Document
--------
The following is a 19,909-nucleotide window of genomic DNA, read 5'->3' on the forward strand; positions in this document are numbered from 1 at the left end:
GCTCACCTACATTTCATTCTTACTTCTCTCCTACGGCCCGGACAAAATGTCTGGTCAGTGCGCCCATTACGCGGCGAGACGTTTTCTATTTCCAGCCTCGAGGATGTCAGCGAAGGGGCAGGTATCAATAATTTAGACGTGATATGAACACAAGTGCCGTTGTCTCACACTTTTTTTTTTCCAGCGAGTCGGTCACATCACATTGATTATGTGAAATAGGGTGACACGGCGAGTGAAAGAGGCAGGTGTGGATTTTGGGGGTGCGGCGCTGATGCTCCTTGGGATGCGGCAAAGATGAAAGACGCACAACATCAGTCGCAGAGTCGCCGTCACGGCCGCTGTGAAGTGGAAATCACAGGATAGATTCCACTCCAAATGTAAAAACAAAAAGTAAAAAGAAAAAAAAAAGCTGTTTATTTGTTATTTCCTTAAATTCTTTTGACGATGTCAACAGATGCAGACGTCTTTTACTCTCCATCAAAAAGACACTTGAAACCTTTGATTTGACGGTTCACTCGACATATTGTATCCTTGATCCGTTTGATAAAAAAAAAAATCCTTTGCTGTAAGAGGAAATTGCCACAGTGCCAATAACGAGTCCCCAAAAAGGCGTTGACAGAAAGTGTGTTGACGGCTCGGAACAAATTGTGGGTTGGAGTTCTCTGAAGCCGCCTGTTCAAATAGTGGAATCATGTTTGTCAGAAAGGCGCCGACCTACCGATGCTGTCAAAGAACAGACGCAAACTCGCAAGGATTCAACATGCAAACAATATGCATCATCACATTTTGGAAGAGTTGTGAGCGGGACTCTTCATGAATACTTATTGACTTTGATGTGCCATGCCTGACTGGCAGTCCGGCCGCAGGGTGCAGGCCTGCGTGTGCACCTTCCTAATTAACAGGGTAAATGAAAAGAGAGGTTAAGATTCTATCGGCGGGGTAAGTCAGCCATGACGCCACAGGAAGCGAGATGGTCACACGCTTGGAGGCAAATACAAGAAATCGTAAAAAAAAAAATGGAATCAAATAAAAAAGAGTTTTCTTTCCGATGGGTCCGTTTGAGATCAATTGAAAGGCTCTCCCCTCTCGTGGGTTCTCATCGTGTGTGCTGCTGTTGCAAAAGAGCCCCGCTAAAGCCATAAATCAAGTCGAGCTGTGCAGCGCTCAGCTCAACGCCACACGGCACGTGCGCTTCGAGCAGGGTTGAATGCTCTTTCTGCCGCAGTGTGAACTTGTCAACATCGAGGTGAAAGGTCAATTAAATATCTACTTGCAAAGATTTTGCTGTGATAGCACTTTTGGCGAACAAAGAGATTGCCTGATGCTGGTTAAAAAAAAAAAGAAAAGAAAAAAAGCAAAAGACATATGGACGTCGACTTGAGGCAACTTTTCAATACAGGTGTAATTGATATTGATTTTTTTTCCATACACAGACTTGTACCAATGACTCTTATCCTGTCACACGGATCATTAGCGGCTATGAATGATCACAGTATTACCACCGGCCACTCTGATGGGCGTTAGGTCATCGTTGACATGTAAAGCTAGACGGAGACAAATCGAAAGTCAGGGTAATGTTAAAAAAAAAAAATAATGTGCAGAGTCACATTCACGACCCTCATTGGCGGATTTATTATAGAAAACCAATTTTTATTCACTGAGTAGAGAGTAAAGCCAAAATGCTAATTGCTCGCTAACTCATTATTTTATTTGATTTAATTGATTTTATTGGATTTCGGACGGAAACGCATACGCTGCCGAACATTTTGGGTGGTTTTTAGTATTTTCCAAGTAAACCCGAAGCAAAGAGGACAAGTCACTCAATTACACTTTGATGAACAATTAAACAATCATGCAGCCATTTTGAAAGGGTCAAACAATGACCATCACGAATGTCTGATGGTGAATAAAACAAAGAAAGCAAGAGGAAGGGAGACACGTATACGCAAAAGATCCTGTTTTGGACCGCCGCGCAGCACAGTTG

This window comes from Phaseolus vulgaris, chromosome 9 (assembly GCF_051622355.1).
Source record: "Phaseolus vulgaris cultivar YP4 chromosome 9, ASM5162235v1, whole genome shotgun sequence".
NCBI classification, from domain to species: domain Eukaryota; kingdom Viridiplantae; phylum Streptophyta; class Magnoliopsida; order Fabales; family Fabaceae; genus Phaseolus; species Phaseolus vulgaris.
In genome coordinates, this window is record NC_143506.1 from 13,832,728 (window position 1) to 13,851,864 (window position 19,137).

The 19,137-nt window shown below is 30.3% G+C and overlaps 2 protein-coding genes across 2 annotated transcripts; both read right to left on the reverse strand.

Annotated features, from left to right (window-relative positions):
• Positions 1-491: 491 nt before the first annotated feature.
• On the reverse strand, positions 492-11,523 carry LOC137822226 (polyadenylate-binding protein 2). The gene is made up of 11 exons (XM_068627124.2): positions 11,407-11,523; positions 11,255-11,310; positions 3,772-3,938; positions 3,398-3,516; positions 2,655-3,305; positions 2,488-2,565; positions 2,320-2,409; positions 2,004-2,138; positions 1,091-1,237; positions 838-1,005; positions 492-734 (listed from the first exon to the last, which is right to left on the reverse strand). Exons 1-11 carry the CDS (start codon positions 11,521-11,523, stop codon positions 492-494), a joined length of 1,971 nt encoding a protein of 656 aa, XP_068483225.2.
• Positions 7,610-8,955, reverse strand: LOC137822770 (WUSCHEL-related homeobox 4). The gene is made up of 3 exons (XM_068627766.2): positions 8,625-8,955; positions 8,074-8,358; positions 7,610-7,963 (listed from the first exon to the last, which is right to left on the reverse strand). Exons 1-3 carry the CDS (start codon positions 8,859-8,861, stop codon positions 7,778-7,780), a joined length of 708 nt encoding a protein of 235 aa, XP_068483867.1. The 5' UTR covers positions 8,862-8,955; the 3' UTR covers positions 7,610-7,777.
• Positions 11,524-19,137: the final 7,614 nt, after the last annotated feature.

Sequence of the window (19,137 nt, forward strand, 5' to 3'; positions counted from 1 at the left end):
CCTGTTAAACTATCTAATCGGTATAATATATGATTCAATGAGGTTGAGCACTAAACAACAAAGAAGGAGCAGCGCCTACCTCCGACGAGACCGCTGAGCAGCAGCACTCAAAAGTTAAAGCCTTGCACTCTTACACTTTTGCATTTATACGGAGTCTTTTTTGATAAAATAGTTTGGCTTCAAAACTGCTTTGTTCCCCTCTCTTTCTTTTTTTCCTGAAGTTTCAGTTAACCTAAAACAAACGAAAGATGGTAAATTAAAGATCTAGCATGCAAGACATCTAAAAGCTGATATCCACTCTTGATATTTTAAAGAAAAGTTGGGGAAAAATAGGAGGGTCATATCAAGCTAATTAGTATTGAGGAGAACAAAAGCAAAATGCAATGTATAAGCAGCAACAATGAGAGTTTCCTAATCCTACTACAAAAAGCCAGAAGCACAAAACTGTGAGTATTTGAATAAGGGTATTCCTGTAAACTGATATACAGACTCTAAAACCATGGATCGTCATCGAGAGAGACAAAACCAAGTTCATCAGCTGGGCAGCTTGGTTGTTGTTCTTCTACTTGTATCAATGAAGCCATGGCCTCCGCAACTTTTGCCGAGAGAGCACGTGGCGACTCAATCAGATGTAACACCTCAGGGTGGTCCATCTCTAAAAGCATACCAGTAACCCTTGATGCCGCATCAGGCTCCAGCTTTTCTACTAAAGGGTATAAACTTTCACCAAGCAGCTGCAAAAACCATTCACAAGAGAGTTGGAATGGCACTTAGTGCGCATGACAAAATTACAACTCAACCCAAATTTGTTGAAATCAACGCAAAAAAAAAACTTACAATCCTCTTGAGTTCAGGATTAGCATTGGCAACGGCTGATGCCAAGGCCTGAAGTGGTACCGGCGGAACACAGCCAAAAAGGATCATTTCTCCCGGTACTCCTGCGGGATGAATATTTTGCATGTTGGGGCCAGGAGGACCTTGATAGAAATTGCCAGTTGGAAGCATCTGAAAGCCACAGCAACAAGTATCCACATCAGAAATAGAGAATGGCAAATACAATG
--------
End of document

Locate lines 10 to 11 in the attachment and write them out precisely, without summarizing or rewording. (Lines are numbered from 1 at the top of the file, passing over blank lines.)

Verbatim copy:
• On the reverse strand, positions 492-11,523 carry LOC137822226 (polyadenylate-binding protein 2). The gene is made up of 11 exons (XM_068627124.2): positions 11,407-11,523; positions 11,255-11,310; positions 3,772-3,938; positions 3,398-3,516; positions 2,655-3,305; positions 2,488-2,565; positions 2,320-2,409; positions 2,004-2,138; positions 1,091-1,237; positions 838-1,005; positions 492-734 (listed from the first exon to the last, which is right to left on the reverse strand). Exons 1-11 carry the CDS (start codon positions 11,521-11,523, stop codon positions 492-494), a joined length of 1,971 nt encoding a protein of 656 aa, XP_068483225.2.
• Positions 7,610-8,955, reverse strand: LOC137822770 (WUSCHEL-related homeobox 4). The gene is made up of 3 exons (XM_068627766.2): positions 8,625-8,955; positions 8,074-8,358; positions 7,610-7,963 (listed from the first exon to the last, which is right to left on the reverse strand). Exons 1-3 carry the CDS (start codon positions 8,859-8,861, stop codon positions 7,778-7,780), a joined length of 708 nt encoding a protein of 235 aa, XP_068483867.1. The 5' UTR covers positions 8,862-8,955; the 3' UTR covers positions 7,610-7,777.